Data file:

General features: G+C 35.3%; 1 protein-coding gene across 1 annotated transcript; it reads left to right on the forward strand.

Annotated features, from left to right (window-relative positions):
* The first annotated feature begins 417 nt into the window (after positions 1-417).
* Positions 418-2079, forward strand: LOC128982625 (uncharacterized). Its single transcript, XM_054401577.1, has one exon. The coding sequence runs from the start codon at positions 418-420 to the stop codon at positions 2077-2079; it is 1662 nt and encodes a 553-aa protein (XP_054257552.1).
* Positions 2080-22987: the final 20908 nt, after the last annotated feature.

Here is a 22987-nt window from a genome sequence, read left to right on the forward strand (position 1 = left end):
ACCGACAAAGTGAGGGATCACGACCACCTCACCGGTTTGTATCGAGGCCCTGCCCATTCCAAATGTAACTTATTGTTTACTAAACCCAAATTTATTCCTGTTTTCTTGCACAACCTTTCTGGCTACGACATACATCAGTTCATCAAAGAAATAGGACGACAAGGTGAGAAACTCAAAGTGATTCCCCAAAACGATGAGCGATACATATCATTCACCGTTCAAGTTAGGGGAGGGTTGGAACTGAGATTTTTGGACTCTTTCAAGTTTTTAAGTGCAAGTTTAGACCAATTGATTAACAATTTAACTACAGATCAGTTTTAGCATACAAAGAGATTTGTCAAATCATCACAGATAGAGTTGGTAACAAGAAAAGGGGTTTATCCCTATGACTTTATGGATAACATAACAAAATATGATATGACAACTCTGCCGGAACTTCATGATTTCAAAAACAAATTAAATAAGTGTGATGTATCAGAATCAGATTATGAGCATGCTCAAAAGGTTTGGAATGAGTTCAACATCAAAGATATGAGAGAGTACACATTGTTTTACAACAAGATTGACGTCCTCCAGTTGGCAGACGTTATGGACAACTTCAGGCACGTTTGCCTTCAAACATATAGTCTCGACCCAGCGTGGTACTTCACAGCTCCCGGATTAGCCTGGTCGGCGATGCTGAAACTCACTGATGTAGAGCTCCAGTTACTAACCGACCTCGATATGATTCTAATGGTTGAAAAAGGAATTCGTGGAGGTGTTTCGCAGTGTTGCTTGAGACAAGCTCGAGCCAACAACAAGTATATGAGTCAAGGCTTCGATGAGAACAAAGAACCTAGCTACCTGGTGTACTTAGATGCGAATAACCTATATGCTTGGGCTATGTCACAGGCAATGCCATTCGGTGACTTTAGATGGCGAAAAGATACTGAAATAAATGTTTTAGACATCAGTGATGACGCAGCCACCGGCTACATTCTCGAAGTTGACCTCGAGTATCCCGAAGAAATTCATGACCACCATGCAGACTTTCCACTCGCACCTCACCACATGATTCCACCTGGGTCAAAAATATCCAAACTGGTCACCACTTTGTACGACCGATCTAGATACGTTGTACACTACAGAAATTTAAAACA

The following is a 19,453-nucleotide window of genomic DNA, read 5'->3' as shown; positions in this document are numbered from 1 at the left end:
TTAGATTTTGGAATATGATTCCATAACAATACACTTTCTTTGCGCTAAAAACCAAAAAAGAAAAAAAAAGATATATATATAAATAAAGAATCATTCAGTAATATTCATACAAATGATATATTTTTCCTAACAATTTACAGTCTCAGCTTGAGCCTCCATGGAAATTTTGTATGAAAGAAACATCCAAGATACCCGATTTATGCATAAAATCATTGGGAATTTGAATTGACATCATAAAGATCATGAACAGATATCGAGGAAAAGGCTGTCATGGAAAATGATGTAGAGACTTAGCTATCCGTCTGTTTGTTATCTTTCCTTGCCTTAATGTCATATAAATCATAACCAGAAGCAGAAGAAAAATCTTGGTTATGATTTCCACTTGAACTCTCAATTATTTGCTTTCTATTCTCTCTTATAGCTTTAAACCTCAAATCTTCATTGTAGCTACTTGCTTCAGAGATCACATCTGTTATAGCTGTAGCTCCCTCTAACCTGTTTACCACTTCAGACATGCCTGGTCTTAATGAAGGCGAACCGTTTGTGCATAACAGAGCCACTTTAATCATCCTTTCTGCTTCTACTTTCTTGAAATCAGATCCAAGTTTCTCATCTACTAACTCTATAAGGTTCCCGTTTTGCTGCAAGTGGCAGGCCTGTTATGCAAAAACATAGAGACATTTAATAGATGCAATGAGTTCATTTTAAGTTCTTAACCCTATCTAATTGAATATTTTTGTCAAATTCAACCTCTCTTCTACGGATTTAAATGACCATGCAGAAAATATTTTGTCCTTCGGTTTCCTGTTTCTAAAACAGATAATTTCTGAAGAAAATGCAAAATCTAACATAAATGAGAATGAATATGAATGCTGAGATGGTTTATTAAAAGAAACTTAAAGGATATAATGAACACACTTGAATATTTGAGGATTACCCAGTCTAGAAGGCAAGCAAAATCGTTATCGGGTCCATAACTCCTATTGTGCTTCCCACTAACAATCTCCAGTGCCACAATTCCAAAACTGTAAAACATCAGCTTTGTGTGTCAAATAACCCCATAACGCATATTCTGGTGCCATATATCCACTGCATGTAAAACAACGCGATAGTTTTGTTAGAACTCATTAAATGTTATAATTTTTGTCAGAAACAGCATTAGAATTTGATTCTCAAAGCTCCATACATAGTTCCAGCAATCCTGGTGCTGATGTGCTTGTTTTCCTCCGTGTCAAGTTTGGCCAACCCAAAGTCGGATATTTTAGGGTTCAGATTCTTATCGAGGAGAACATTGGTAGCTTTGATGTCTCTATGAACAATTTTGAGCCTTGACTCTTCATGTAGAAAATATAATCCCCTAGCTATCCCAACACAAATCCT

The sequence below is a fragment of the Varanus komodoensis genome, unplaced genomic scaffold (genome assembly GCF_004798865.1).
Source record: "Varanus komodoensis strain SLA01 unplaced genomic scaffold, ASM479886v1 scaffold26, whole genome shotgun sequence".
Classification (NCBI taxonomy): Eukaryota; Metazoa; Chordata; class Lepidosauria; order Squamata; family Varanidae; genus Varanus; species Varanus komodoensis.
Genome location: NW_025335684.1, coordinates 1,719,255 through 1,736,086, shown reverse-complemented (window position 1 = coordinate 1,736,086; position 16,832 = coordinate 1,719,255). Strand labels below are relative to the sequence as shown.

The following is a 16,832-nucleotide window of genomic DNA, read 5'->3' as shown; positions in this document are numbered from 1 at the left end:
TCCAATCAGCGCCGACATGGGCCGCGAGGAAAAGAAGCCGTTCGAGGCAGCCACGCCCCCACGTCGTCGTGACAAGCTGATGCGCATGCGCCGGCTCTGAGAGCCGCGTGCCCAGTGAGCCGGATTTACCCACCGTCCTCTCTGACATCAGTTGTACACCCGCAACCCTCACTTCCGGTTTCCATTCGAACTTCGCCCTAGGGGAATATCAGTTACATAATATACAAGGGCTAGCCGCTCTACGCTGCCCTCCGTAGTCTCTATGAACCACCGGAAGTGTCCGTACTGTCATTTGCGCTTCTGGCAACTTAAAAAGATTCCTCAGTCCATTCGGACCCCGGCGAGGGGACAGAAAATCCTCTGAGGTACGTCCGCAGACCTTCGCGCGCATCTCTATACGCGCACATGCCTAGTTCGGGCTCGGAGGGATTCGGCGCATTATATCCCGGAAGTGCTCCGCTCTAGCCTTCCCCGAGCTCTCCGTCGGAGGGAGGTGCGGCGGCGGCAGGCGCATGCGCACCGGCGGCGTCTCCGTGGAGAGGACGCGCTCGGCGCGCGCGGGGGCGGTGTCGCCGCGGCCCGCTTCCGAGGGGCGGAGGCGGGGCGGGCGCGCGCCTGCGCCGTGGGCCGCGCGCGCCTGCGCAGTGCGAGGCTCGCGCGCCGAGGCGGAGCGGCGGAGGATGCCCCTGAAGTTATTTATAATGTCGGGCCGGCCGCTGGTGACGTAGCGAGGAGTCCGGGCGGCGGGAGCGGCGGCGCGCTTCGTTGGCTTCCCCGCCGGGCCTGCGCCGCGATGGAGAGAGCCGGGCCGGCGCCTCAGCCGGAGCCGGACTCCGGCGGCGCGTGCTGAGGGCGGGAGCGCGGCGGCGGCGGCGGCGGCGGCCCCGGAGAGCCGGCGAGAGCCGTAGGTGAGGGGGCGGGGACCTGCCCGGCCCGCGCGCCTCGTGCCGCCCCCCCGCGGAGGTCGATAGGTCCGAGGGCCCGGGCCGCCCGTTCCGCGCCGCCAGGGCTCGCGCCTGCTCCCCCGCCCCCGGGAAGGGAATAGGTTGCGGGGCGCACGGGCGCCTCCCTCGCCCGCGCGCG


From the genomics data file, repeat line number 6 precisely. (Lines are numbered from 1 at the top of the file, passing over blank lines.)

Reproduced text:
Here is a 22987-nt window from a genome sequence, read left to right on the forward strand (position 1 = left end):